The more you can do. It has become an unofficial motto of Ravens training camp this year. The simple five-word phrase is meant to foster a sense of unity, to remind players that great team members are willing to go beyond their defined roles for the sake of the group.
For Ravens kicker Justin Tucker, though, five words don't exactly suffice.
"It's not just about the more you can do," the rookie kicker said last week. "It's the more you can do well."
He should know. After all, Tucker is no typical undrafted signee. He is a modern-day Renaissance man. He raps, sings opera, speaks Spanish and is active in the community.
And, oh yeah, he has a chance to unseat incumbent
as the Ravens' starting kicker. Tucker has been spectacular throughout training camp, converting 50 of 53 field-goal attempts. Cundiff, meanwhile, has followed up his season-ending miss in the
game, converting 46 of 54.
"He's impressed," special teams coordinator Jerry Rosburg said of Tucker's performance. "He's got a strong leg, he's got a good mind, he's handling the situations and the changes that we've made very well."
Tucker is a keen adapter. He moves effortlessly between social circles, and relishes opportunities to hone new skills. It's why he had no qualms when his coach at Westlake High in Austin, Texas asked him to play defensive back his junior year. In addition to handling all of the team's kicking duties, he recorded 45 tackles and returned an interception 65 yards for a touchdown.
And when that same coach suggested he focus on his special teams responsibilities his senior season? Tucker added wide receiver to his résumé. Each time the Chaparrals scored on offense, he darted to the sideline to change his kicking shoe and prepare to take the extra point.
"He wanted to play defense, offense," said Derek Long, Tucker's Westlake coach. "He probably wanted to put on the headset and coach too if you'd let him."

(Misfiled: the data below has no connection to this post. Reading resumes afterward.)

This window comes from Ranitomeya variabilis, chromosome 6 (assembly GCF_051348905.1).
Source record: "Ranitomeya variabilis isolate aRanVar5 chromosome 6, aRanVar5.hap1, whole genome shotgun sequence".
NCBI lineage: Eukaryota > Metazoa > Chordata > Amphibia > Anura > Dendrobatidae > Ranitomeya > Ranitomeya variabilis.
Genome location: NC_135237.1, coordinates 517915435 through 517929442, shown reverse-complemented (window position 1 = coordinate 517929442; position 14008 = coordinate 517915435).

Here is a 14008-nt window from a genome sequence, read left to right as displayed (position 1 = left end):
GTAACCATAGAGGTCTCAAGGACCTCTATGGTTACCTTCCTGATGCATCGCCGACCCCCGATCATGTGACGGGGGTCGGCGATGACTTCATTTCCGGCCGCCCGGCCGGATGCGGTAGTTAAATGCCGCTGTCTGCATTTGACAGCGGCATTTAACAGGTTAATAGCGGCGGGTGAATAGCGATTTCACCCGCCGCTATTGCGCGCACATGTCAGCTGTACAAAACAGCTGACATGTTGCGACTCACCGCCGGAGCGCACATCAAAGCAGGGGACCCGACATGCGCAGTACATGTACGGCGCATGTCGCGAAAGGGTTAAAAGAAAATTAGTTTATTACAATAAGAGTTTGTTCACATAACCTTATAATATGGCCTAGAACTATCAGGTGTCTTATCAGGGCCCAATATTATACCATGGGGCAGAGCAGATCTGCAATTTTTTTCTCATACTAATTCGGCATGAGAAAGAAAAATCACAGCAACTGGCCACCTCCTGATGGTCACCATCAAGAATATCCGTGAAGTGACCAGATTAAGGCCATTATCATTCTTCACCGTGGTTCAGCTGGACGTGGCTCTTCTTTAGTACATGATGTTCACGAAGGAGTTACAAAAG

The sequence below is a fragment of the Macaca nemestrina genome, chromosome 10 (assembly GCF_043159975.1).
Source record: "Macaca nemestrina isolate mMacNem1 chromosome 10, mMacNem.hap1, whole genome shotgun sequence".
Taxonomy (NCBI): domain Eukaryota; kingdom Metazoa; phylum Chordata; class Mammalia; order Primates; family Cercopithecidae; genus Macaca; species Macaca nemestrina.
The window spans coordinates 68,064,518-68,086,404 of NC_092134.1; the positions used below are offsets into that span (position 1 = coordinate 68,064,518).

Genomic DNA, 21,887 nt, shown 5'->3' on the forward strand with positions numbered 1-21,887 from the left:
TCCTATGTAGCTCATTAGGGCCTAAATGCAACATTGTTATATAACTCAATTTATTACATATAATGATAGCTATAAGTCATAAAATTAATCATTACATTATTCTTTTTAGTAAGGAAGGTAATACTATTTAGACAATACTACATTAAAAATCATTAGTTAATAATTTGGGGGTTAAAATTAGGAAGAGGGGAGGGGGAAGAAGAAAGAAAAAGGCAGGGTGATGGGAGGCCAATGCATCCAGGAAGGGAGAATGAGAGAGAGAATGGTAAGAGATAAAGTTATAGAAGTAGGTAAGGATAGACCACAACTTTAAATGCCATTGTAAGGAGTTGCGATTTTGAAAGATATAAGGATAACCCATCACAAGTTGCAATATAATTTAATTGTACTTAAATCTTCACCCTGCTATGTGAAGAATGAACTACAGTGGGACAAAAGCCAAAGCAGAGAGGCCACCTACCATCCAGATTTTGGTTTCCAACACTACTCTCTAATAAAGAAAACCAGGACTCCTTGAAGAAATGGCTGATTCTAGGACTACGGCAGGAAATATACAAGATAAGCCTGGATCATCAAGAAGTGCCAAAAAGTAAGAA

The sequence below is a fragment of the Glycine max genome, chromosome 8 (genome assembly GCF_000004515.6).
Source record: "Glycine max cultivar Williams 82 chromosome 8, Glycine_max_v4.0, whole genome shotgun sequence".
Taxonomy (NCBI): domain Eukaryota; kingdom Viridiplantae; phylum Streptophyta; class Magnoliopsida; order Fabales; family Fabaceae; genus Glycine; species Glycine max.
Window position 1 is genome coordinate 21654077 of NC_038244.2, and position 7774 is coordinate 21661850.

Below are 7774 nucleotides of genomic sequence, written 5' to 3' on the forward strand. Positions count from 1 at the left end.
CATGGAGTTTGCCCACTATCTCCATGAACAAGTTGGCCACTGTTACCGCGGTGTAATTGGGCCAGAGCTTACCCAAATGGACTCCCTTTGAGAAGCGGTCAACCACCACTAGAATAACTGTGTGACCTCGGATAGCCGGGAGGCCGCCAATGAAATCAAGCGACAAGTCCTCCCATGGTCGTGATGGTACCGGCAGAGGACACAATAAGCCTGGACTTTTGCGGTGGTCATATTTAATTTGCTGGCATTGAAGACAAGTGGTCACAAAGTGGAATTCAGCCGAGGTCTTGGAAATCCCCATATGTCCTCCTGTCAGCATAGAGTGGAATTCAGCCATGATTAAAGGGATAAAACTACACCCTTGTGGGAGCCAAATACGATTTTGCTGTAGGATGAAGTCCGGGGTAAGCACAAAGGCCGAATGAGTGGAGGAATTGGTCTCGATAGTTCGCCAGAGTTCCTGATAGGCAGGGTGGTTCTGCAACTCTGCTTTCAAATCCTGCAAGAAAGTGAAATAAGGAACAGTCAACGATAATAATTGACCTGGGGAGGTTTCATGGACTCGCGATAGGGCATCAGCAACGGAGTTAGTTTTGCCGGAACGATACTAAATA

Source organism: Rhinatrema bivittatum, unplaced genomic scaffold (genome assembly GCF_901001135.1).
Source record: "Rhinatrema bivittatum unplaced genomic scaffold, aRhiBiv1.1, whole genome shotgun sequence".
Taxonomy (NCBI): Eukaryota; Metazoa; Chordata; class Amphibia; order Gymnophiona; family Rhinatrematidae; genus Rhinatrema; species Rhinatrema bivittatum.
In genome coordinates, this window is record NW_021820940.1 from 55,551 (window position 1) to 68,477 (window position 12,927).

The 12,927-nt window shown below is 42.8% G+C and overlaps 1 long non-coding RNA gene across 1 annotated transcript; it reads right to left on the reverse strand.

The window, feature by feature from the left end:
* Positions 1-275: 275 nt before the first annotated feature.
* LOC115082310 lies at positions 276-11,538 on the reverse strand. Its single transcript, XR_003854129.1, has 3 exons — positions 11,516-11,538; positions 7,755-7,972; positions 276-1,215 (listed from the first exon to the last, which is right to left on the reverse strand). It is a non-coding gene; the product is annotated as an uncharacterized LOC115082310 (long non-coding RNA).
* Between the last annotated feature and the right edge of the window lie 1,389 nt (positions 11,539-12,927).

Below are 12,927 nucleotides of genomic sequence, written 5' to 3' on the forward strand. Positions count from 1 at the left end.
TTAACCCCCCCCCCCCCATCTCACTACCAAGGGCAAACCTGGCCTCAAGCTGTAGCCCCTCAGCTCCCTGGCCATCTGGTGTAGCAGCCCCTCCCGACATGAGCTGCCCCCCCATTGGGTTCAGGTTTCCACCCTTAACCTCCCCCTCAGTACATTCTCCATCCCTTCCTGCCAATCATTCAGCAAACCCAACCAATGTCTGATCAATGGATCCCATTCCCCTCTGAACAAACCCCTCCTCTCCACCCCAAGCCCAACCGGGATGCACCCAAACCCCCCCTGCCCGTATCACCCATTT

He also wanted to pursue a career in music. He dabbles with making beats, and has an affinity for Italian arias.
So when it came time to declare a major at the
, it was a no brainer. He studied recording technology, a degree that requires students to take voice lessons for two years.
But the singing didn't stop when he left the classroom. Tucker regularly serenaded his Longhorns teammates with Russian ballads in the showers.
"I guess he loves to hear his voice echo in there or something weird," said Trey Wier, one of Tucker's long snappers at Texas. "If he was singing, he was just being loud. Not going to lie, though, it sounded pretty good."
Tucker also forayed into rap on occasion while with the Longhorns. A couple years ago, when Texas' freshmen were hesitant to perform their freshmen skits — an annual team tradition — Tucker hopped on stage and freestyled a few verses.
He even recorded a couple tracks with former Longhorns linebacker and current Ravens teammate
in a makeshift studio he built in a dorm room closet.
"We did some stuff that was pretty groundbreaking," Tucker said with a chuckle.
Between the impromptu performances and recording sessions, though, the four-time Athletic Director's Honor Roll member managed to string together one of the better kicking careers in Texas history.
Tucker, who was a do-it-all special teams player his last two seasons in Austin, hit 40 of 48 field goals and averaged 40.3 yards per punt with the Longhorns.
His first and only game-winning field goal attempt came in the waning seconds of last November's game at Texas A&M. With the Aggies nursing a 25-24 lead before a sold-out crowd at Kyle Field, Tucker hit a 40-yarder with plenty to spare.
It was a long-awaited moment. Ever since his days at Westlake, Tucker had practiced late-game situations. He had envisioned the perfect form, the ball splitting the uprights.
"It seemed like he was always practicing mentally, so I'm pretty sure he wanted it to come down to that field goal," Wier said. "When it came down to a situation like that, he was more excited than nervous, honestly."
And now, more than eight months after that autumn evening, Tucker's excitement has hardly dissipated. He called going undrafted last April a "blessing," and said he's been pleased with his performance thus far.
Still, he's far from satisfied. He understands that Cundiff is the presumptive starter, and that he'll need a stellar all-around performance to latch on in Baltimore.
So he's doing the same things he did in high school. He's buying into the team philosophy, consistently searching for ways to better benefit the group. He spells fatigued teammates on drills, sprints down the field after kickoffs and tinkers with the minute details of his form.
"I'm trying to bring everything I can to the table," Tucker said.
And if that means relaxing the mood with a
impersonation, which he did at a team gathering early last week, that's fine as well.
"I think it's livened things up a little bit," Cundiff said. "He keeps me young and he pushes me. That's the best thing you can possibly ask for."